The Power of a Poster
PROVO, Utah – Jul 30, 2020 – As a student in his final year of the BYU Marriott School of Business School of Accountancy's MAcc program, John Arnold frequently passed by a poster in the Tanner Building advertising the MPA program. Although he enjoyed accounting, he wasn’t sure it was the right fit for him, and the idea of a career in public administration was intriguing. One day Arnold made a decision that forever altered his career path: he entered the MPA program office on the seventh-floor and inquired about earning an MPA degree.
After graduating with a MAcc in 1996 and then an MPA in 1997, he began his journey in public administration. Now the executive director of the Arizona Board of Regents, Arnold uses the skills and strategies he learned in the MPA program to facilitate change in Arizona’s higher education system.
Although Arnold enjoyed the accounting program, after completing a tax internship with Ernst & Young, he realized that he needed to change career paths. “I liked accounting, don’t get me wrong,” he says. “I did a tax internship and enjoyed aspects of it but realized that, in the long term, it wasn’t for me.” Looking back, he is grateful he made the change. “I’m glad that I have my MPA, because I have loved my career in government,” he says.
One of Arnold’s favorite aspects of working in public administration is the opportunity to work with a variety of people. “I love the people and being involved with the Board of Regents. We have eight regents who are appointed by the governor,” he explains. “I’m usually on the phone with one or more regents every day, and they are some of the most brilliant, accomplished people on the planet. We all genuinely believe in what we do: striving to change higher education.”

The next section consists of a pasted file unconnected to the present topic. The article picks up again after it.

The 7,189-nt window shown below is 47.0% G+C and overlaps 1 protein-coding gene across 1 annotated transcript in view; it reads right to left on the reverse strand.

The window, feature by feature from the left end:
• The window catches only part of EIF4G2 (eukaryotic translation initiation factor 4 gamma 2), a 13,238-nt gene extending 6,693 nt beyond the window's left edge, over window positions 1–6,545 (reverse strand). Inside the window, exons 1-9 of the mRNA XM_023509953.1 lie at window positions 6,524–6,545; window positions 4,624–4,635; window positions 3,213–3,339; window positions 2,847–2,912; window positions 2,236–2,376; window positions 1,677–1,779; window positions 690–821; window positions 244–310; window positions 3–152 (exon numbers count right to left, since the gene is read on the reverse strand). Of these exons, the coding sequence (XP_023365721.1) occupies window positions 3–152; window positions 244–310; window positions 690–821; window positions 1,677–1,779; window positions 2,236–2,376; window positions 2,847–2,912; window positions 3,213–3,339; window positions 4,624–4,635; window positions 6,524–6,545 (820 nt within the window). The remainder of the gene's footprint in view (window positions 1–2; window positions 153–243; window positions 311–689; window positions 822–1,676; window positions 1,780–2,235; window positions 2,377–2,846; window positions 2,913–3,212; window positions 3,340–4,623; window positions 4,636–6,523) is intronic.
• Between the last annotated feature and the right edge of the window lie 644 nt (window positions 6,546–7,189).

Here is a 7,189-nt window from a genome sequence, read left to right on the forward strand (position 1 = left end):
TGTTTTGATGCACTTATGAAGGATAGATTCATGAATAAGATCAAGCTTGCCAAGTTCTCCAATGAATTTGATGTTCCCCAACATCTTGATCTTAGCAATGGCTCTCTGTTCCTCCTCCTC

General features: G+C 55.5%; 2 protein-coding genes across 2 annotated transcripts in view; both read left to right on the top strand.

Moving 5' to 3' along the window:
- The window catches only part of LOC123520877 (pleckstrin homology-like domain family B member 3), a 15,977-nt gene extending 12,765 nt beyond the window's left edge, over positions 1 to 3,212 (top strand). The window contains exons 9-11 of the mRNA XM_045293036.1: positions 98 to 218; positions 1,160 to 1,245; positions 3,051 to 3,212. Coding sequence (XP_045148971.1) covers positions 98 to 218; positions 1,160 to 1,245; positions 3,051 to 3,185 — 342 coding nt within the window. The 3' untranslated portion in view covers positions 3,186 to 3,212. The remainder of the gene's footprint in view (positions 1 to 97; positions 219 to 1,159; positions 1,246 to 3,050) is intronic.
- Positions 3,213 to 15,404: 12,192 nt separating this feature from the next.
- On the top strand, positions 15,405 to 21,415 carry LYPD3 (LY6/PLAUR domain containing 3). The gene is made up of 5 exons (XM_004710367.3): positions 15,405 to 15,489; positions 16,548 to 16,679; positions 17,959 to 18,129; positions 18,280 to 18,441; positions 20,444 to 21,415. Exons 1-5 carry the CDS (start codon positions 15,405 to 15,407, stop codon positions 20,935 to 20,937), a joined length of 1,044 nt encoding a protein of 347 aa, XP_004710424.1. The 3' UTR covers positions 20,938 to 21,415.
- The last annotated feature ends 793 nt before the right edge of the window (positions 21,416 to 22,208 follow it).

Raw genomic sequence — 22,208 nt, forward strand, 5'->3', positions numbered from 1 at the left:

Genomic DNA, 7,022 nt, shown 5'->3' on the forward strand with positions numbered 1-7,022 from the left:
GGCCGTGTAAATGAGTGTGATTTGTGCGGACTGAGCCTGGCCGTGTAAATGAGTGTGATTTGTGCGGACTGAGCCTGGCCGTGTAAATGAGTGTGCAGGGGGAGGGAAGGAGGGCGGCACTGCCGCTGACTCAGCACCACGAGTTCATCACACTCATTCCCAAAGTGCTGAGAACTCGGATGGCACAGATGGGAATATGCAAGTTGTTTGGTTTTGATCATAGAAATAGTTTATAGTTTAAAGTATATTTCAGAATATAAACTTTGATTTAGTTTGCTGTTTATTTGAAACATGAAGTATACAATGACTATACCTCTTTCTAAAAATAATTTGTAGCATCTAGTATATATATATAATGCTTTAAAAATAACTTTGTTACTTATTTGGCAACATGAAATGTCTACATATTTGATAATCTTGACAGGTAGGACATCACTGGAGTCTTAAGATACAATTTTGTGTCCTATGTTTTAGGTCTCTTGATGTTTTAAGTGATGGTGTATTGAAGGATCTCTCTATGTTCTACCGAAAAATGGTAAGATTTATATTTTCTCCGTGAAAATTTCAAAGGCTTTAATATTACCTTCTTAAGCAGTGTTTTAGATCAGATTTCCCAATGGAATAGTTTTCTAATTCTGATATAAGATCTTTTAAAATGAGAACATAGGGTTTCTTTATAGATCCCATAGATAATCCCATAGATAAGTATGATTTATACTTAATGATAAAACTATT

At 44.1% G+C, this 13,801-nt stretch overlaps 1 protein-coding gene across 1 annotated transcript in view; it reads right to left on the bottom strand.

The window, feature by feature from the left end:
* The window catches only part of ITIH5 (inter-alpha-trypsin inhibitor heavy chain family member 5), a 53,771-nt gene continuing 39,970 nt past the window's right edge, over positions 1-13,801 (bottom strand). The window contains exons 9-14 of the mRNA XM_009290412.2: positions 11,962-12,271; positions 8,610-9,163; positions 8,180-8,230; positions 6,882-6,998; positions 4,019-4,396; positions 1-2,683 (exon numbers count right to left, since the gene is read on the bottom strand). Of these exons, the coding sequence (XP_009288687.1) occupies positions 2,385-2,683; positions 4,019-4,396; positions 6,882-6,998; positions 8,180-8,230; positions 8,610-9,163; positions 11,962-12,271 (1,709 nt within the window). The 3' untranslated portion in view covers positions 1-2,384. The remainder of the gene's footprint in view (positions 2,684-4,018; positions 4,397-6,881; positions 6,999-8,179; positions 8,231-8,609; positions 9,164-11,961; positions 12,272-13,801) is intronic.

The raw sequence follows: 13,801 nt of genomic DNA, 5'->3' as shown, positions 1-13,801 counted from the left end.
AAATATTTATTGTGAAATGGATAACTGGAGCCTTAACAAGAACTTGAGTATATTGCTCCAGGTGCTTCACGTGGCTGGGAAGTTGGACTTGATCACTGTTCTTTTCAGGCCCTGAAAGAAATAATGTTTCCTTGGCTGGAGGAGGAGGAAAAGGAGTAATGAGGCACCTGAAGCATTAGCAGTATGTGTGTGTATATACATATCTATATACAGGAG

Indeed, the goal Arnold is most passionate about is increasing the percentage of Arizona residents who receive a four-year degree. “Arizona trails national averages quite significantly in higher education attainment,” he says. “Nationally, somewhere around 31 to 32 percent of Americans end up with a four-year degree; in Arizona, it’s around 17 to 18 percent. So we’re almost half of the national average in terms of four-year degree attainment, particularly in some of our at-risk populations.”
In recognition of his dedicated efforts to combat this issue, Arnold received the Arizona Capitol Times 2019 Leader of the Year in Education award, which celebrates “men, women, and organizations that have contributed greatly to Arizona’s growth.”
Arnold appreciates that others recognize the importance of his work for higher education attainment. “In the last few years, I’ve tried to focus on this clear problem that we’ve identified in our state, and now we’re trying to build these coalitions and pathways to address it. I’m pleased to see that other people see it as an important issue.”
Arnold thanks BYU Marriott for preparing him for success in his career. “My education in the BYU Marriott MPA program gave me a systematic way of thinking and problem solving. No matter what issues came in front of me, I had the toolset to approach and attack those issues,” he says. “I also learned to process complicated data and communicate that data in terms that people can understand. In my career, that has been a critical component of what I do.”
Outside of work, Arnold enjoys hiking and spending time with his wife, Marla, and their five children. He also serves in several community organizations, including Greater Phoenix Leadership, Southern Arizona Leadership Council, and the Arizona Chamber of Commerce and Industry.
Media Contact: Chad Little (801) 422-1512
Writer: Sarah Calvert